The nomination of El-Rufai to the cabinet again brought attention to what some considered the paternal relationship between the two.  Two principal officers of the senate it later emerged, allegedly requested N54 million from him for the purpose of clearing what was described as a mountain of objections against his ministerial nomination. No one of course expected El-Rufai to pay, though it was was later alleged that his “godfather,” at that time, Atiku who was believably more schooled in politics negotiated or paid on his behalf.

The relationship between the two men, however, later deteriorated as the two elephants in the administration, Obasanjo and Atiku, fought over the third term agenda of that administration.

Though he was not openly known to have voiced support for the third term, El-Rufai, however, sided with Obasanjo in the battle of wits that overwhelmed the political space in the later years of the Obasanjo era.

Even while Atiku has since the end of the administration mended fences with several of his political foes including Obasanjo, the relationship with El-Rufai remained prickly.

It remained so until the launch of The Accidental Public Servant, the chronicle of El-Rufai’s service in government damaged the relationship even further.

El-Rufai had noted in the book that he virtually took over the duties of the vice-president in the tail end of the administration. He further alleged in the narrative that Atiku sought in some instances to bend the privatisation rules to favour some particular concerns.

The allegation of bending the rules was, however, something that brought out a sharp reaction from Atiku.

Reacting to the allegation, Atiku referred to the submission made by El-Rufai in his appearance before the senate in 2007 where the former BPE helmsman maintained that he accomplished his work in the privatisation agency without interference and according to the rules.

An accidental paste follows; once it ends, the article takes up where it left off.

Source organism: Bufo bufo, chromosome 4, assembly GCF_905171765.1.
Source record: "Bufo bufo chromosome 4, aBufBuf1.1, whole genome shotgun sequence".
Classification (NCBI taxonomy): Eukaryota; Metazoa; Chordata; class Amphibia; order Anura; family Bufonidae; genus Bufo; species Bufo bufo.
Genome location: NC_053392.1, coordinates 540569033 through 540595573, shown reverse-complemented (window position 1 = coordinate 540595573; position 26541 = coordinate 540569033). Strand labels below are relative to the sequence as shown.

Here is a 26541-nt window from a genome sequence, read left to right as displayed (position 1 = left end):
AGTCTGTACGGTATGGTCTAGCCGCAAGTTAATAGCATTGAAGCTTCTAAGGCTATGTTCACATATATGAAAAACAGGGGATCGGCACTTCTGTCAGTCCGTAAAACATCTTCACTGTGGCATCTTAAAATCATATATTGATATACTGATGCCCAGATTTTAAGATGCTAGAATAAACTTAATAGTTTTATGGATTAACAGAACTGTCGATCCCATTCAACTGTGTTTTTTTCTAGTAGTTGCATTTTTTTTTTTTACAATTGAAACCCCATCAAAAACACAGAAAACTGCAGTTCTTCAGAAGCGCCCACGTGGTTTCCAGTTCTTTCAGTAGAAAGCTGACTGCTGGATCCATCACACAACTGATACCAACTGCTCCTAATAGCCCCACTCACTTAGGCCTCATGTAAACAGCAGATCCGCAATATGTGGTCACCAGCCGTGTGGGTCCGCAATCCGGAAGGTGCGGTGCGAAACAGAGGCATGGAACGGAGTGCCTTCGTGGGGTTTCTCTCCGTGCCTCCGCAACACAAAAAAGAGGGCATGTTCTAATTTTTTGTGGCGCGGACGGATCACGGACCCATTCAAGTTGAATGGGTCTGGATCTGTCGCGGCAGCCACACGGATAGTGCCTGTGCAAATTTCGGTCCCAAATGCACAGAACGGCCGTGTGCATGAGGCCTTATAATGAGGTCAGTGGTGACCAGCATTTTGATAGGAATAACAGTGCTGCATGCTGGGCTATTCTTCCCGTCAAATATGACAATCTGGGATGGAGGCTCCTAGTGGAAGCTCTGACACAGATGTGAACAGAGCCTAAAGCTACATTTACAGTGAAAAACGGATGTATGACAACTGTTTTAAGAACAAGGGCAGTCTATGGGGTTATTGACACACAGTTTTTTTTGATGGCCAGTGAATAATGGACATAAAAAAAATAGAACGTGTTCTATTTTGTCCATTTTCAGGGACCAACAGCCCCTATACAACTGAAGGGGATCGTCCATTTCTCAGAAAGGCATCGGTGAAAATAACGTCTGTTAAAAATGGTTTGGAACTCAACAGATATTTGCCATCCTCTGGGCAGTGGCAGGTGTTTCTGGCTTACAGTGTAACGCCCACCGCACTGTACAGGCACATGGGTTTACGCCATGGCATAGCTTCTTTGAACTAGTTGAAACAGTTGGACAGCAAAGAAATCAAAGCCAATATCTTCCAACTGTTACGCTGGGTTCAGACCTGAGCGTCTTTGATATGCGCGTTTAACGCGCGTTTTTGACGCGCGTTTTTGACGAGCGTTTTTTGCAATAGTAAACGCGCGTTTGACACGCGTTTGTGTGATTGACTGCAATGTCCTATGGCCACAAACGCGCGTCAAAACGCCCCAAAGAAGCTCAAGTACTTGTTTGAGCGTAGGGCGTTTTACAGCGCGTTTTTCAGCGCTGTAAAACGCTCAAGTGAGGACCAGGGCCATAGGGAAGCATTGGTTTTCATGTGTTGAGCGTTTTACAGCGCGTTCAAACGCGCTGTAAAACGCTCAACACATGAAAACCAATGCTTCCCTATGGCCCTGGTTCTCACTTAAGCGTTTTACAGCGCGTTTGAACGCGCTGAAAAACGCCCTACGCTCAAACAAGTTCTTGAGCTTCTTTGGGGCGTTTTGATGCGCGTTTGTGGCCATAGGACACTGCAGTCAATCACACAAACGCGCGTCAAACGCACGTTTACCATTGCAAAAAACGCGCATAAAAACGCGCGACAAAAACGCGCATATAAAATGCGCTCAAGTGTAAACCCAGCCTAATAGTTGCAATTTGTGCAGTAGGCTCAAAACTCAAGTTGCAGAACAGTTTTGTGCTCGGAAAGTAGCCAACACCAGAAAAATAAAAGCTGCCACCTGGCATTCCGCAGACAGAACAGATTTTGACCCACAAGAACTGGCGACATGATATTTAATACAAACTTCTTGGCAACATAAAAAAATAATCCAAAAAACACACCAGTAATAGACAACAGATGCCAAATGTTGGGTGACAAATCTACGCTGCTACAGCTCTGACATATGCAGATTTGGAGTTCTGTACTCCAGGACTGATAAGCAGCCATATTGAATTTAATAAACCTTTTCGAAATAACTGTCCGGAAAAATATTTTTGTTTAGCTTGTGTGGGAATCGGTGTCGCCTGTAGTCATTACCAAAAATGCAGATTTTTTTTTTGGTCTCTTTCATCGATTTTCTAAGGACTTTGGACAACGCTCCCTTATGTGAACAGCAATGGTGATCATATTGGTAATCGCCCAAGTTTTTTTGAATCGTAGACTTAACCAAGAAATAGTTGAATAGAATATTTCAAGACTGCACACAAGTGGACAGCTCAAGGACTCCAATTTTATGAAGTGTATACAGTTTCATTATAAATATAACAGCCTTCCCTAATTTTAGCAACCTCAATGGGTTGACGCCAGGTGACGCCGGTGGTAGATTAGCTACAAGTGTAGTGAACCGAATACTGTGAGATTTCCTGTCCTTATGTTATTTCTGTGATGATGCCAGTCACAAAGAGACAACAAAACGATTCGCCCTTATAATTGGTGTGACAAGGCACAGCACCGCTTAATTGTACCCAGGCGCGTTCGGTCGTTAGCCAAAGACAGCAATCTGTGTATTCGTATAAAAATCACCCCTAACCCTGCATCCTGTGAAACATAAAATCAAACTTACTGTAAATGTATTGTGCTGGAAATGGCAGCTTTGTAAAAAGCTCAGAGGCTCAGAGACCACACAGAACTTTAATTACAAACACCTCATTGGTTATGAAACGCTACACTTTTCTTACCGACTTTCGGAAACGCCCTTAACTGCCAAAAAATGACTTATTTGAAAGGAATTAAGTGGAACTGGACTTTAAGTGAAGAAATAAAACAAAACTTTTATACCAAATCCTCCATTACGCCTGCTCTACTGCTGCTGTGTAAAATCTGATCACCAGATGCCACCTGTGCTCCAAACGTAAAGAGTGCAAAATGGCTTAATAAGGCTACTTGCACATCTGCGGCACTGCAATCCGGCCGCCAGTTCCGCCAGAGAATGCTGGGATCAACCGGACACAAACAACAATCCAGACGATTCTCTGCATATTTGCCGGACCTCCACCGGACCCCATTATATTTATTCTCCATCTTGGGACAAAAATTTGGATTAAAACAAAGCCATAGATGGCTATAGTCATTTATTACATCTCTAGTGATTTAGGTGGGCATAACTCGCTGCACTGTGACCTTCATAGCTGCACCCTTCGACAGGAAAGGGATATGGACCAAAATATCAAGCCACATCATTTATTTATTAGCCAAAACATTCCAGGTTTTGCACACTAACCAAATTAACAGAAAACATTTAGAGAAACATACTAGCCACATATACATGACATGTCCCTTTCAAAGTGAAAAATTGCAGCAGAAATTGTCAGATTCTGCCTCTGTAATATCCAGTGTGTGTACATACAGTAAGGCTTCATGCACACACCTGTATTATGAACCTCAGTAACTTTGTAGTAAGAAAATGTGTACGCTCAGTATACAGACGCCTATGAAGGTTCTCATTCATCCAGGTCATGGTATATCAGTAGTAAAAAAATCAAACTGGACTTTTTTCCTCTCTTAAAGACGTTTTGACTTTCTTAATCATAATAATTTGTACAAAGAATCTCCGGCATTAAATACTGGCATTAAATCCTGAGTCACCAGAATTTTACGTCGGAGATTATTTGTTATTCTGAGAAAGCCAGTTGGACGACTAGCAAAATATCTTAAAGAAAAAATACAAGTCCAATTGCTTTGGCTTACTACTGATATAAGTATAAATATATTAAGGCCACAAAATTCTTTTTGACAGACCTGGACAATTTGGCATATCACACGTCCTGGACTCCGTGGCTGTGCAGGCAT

Atiku quoted El-Rufai to have said: “Mr. Chairman, if you go through my tenure in BPE, you will see that we try to do everything by the rules, by the book. And we resisted every attempt at political interference. There is a process; step by step. Privatization is a mechanical process. Once you have the process published, every step should not be missed. And there was never a time that we deviated from that process.”

Last weekend the relationship degenerated further after Atiku in a published interview pooh-poohed assertions cast by El-Rufai in his book.

El-Rufai in a statement issued on Sunday alleged that Atiku put pressure on the BPE to award contracts to a multinational agency.

He said: “It is untrue that the NITEL GSM contract in question was split. Rather it was awarded to Ericsson, but at the lower price submitted by Motorola, because of Atiku’s intense lobby and smears deployed to advance Ericsson’s bid.”

Atiku in response alleged that El-Rufai was bitter that a particular company, Motorola lost out, telling a national newspaper:

“The fact of the contract are like this: Obasanjo agreed with the NCP that the former BPE DG was wrong not to have disclosed his interest and that he had failed the test of transparency by not disclosing that his brother was on the board of Motorola.”

Continuing, Atiku said: “I would like Nigerians to be smart enough to read between the lines. Why does the former FCT minister treat the Motorola issue with such persistent personal bitterness?

Why is he making it a heavy matter,” he asked.

However, for the majority of the stakeholders of NITEL for which their company is now dead, the question for them is when will their fortunes be revived?